The United States is geared to engage in a US$180 million sale of submarine-launched torpedoes to Taiwan, as tensions between mainland China and the Trump Administration escalate.
The White House informed Congress on Wednesday that it has approved the sale despite the deal not yet being finalised.
@StateDept authorizes a Foreign Military Sales #FMS case for @TECRO_USA #Taiwan for up to 18 MK-48 Mod6 Advanced Technology Heavy Weight Torpedoes and related equipment valued at up to $180 million #FMSUpdate- https://t.co/Tj4iDxf5Ud @StateDeptPM @USAsiaPacific @eAsiaMediaHub pic.twitter.com/vwktwFDZ4R— Political-Military Affairs, US Dept of State (@StateDeptPM) May 20, 2020
The statement by the US Defense Cooperation Agency suggested that the State Department had greenlit a shipment of 18 MK-48 Mod6 Advanced Technology heavyweight torpedoes to the country
“The Defense Security Cooperation Agency delivered the required certification notifying Congress of this possible sale today,” the agency said in its statement.
The sale would serve as a "deterrent to regional threats and to strengthen homeland defence" as well as aid Taiwan's "continuing efforts to modernise its armed forces" and to maintain a "credible defensive capability", the agency explained.
Confirmation of the deal comes as the Taiwanese head Tsai officially began her second term as president. Promising to pursue national defence reforms and pursue peaceful relations with mainland China, which has so far not ruled out the use of force to ensure Beijing's control over the self-ruled island
She rejected Beijing's "one country, two systems" proposal which commits to a semi-autonomous Taiwan akin to Hong Kong and Macau. The newly re-elected president said that Taipei and Beijing have “a duty to find a way to coexist over the long term” and called for stability across the strait.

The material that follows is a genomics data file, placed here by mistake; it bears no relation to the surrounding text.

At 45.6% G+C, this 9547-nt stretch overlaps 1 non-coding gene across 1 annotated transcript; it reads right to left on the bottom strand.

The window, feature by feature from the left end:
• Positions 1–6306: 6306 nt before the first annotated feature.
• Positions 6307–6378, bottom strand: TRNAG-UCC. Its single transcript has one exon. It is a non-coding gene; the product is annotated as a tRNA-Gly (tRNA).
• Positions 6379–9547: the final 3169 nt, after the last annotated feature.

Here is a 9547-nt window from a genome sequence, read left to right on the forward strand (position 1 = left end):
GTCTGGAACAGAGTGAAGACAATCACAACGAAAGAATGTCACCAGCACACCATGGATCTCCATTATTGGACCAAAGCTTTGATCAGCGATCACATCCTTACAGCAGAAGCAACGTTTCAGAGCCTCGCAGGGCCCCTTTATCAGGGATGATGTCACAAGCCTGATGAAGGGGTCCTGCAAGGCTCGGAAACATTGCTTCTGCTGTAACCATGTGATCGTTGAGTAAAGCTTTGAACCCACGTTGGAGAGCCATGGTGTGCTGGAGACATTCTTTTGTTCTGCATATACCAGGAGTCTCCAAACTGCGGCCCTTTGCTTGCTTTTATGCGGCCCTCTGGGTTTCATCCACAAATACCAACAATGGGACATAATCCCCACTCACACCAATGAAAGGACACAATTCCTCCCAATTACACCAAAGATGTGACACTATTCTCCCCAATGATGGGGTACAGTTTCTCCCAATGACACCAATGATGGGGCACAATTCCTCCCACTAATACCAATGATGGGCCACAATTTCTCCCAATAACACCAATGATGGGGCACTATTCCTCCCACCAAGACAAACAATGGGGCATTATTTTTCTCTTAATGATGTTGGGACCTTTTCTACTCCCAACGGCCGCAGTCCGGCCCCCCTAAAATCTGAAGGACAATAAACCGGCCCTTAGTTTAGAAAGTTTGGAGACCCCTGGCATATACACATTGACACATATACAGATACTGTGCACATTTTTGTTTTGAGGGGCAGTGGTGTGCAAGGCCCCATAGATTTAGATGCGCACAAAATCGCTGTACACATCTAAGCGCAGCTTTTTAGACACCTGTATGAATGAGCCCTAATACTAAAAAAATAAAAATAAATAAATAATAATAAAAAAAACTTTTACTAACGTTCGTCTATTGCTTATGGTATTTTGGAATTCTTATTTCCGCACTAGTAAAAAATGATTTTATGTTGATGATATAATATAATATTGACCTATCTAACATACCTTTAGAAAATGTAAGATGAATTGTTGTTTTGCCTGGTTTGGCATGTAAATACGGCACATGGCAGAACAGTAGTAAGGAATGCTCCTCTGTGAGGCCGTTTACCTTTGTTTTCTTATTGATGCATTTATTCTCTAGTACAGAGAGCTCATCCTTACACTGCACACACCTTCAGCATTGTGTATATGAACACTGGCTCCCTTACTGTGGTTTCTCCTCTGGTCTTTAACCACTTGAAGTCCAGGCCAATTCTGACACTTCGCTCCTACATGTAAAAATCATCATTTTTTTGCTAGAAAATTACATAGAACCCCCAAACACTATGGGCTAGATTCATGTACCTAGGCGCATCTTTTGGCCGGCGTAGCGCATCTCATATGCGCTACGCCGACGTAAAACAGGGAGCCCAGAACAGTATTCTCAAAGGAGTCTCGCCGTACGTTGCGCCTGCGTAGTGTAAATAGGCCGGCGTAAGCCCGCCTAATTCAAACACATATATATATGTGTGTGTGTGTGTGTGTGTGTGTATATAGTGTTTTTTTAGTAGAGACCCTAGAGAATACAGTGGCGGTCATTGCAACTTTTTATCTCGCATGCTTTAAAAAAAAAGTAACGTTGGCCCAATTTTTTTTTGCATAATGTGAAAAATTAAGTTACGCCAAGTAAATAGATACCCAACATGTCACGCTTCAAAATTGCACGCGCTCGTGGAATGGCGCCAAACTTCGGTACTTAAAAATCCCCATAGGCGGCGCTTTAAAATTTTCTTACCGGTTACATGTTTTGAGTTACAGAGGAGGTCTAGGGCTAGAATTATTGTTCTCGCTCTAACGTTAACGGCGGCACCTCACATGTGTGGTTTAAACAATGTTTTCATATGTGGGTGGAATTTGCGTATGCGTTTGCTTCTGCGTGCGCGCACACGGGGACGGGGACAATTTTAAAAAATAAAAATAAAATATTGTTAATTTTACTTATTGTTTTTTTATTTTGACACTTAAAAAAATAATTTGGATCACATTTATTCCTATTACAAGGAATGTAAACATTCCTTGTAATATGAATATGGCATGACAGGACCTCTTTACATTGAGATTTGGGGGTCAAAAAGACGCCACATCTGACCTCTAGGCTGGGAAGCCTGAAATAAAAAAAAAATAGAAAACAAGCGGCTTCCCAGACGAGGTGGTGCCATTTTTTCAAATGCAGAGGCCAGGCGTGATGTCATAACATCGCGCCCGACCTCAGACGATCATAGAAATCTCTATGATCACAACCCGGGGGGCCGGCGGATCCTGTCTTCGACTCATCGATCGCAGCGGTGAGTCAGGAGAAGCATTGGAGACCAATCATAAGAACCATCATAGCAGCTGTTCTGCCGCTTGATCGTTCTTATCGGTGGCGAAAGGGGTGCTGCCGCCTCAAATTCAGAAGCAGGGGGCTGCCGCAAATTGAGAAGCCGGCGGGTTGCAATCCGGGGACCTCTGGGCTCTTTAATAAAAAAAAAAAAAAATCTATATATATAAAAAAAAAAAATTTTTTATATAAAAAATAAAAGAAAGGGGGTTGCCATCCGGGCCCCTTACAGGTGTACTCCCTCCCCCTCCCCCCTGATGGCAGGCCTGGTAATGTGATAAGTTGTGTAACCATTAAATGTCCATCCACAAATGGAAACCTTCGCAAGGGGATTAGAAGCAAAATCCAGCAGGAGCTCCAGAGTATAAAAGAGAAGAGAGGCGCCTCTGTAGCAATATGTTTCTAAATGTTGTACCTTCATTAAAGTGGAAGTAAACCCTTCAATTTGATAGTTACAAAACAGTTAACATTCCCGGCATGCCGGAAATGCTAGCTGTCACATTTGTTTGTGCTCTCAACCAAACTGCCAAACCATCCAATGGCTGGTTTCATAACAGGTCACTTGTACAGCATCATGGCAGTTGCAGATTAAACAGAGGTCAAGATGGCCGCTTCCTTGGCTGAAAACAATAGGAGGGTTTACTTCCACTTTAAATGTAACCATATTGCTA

China's Foreign Ministry Spokesperson Zhao Lijian said that China firmly opposes the planned sale of advanced torpedoes and that Beijing expressed "solemn representations" in response to the announcement.
The move will likely inflame tensions between China and the US further, as the two superpowers are engaged in trade conflict as well as exchanging blame for the origins of the coronavirus pandemic.
President Trump administration has frequently blamed Chinese authorities for failing to effectively respond to the COVID-19 pandemic in the initial stages and covering up its real figures. While China claims that the virus could have been brought to the country in the Wuhan military world games in 2019.
Taiwan, which calls itself 'The Republic of China' (ROC), is not recognised by or has any formal diplomatic ties with most countries in the world, including the US.
Taiwan is considered Chinese territory, with the governments in Taipei and Beijing in a dispute over who holds sovereignty over the territory. Since 1971, the ROC has had no voting representation at the United Nations but maintains defense agreements with several countries including the US, which leaves it in a de facto state of self-rule.